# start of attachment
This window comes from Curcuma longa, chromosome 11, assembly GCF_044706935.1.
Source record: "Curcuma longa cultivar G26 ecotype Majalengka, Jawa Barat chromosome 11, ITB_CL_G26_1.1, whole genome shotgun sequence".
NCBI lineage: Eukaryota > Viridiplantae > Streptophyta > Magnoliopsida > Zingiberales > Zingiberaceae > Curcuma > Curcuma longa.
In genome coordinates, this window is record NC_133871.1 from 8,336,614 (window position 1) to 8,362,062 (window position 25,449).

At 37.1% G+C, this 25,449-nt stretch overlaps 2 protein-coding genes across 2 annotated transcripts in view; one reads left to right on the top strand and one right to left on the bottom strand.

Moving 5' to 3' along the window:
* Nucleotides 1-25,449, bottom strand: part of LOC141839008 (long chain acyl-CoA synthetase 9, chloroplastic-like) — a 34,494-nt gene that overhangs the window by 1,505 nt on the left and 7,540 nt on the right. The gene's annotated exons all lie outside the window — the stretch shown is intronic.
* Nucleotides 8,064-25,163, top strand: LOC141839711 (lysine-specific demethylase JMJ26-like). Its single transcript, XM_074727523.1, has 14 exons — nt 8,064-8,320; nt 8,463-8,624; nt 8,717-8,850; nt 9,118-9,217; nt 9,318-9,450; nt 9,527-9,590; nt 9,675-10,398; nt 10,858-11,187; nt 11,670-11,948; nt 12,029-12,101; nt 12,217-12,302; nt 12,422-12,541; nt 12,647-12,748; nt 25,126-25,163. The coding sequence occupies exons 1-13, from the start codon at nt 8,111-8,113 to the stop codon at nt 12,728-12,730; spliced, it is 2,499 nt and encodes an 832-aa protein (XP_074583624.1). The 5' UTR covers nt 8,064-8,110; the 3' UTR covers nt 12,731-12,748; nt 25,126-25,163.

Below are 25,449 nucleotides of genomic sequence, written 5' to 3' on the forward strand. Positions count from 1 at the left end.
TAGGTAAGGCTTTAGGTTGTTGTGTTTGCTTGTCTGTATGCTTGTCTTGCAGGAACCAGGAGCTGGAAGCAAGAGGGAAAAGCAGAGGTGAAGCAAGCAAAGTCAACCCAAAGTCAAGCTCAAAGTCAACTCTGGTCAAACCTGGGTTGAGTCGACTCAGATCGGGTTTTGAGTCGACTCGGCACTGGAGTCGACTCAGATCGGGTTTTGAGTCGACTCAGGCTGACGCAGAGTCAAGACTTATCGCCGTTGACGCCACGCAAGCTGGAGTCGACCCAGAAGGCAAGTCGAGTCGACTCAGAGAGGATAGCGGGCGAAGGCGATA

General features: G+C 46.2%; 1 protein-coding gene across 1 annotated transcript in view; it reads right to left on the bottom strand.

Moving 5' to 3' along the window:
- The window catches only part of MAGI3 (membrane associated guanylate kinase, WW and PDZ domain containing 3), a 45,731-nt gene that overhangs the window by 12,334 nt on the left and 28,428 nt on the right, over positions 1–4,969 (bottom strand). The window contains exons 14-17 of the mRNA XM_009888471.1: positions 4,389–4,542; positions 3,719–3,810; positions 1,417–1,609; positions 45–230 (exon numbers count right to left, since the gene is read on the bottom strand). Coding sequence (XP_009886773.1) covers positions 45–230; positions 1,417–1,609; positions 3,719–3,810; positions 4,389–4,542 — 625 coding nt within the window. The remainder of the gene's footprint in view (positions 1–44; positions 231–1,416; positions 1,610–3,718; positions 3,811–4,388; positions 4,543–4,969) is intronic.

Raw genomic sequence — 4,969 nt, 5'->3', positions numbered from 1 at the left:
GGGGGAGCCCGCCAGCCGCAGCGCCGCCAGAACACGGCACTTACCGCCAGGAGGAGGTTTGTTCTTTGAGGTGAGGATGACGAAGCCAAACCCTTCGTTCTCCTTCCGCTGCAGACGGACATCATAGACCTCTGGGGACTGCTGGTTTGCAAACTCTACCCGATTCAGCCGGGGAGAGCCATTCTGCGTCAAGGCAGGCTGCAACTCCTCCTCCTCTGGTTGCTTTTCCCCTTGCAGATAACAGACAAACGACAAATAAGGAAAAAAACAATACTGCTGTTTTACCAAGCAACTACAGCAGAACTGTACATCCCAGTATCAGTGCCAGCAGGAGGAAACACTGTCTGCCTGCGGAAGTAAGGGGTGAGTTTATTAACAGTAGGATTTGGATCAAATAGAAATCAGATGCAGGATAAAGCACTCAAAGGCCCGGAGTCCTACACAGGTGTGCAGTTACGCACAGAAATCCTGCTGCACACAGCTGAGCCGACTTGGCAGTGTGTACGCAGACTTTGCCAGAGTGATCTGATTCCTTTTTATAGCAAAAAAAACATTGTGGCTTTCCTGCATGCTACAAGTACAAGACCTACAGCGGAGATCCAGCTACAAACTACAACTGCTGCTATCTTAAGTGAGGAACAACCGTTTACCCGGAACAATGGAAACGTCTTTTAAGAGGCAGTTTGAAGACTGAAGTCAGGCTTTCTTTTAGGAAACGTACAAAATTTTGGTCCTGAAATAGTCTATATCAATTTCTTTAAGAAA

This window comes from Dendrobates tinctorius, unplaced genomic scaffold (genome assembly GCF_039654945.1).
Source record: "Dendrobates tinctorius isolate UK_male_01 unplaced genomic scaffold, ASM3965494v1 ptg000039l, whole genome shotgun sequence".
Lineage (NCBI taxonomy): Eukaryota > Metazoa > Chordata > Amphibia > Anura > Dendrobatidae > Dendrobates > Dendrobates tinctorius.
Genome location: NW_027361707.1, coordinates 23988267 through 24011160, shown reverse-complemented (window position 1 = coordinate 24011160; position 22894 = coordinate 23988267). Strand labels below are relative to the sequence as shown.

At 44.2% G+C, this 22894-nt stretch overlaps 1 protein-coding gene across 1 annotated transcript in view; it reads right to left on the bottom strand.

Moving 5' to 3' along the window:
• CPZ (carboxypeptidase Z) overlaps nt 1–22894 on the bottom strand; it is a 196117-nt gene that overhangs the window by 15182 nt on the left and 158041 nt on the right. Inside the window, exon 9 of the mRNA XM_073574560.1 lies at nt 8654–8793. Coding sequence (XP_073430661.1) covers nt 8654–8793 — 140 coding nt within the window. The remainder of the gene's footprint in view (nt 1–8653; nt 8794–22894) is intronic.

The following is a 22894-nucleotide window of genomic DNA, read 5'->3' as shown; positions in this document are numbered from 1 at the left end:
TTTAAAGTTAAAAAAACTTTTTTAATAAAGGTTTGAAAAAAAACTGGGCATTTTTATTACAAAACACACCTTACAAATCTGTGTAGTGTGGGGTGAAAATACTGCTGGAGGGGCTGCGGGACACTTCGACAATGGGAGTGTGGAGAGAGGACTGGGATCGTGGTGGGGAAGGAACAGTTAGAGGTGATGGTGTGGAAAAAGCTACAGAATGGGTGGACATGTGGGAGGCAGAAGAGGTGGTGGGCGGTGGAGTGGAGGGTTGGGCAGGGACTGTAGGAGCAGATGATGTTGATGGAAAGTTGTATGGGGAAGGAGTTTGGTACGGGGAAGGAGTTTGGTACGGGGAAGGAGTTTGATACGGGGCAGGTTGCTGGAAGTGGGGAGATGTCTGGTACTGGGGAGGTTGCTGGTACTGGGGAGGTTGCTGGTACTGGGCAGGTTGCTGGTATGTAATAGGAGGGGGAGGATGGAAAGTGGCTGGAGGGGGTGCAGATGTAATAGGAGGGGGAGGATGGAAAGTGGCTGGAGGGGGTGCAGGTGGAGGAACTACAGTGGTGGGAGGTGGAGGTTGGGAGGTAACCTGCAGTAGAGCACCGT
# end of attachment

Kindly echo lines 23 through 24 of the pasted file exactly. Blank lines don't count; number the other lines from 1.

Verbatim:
The following is a 22894-nucleotide window of genomic DNA, read 5'->3' as shown; positions in this document are numbered from 1 at the left end:
TTTAAAGTTAAAAAAACTTTTTTAATAAAGGTTTGAAAAAAAACTGGGCATTTTTATTACAAAACACACCTTACAAATCTGTGTAGTGTGGGGTGAAAATACTGCTGGAGGGGCTGCGGGACACTTCGACAATGGGAGTGTGGAGAGAGGACTGGGATCGTGGTGGGGAAGGAACAGTTAGAGGTGATGGTGTGGAAAAAGCTACAGAATGGGTGGACATGTGGGAGGCAGAAGAGGTGGTGGGCGGTGGAGTGGAGGGTTGGGCAGGGACTGTAGGAGCAGATGATGTTGATGGAAAGTTGTATGGGGAAGGAGTTTGGTACGGGGAAGGAGTTTGGTACGGGGAAGGAGTTTGATACGGGGCAGGTTGCTGGAAGTGGGGAGATGTCTGGTACTGGGGAGGTTGCTGGTACTGGGGAGGTTGCTGGTACTGGGCAGGTTGCTGGTATGTAATAGGAGGGGGAGGATGGAAAGTGGCTGGAGGGGGTGCAGATGTAATAGGAGGGGGAGGATGGAAAGTGGCTGGAGGGGGTGCAGGTGGAGGAACTACAGTGGTGGGAGGTGGAGGTTGGGAGGTAACCTGCAGTAGAGCACCGT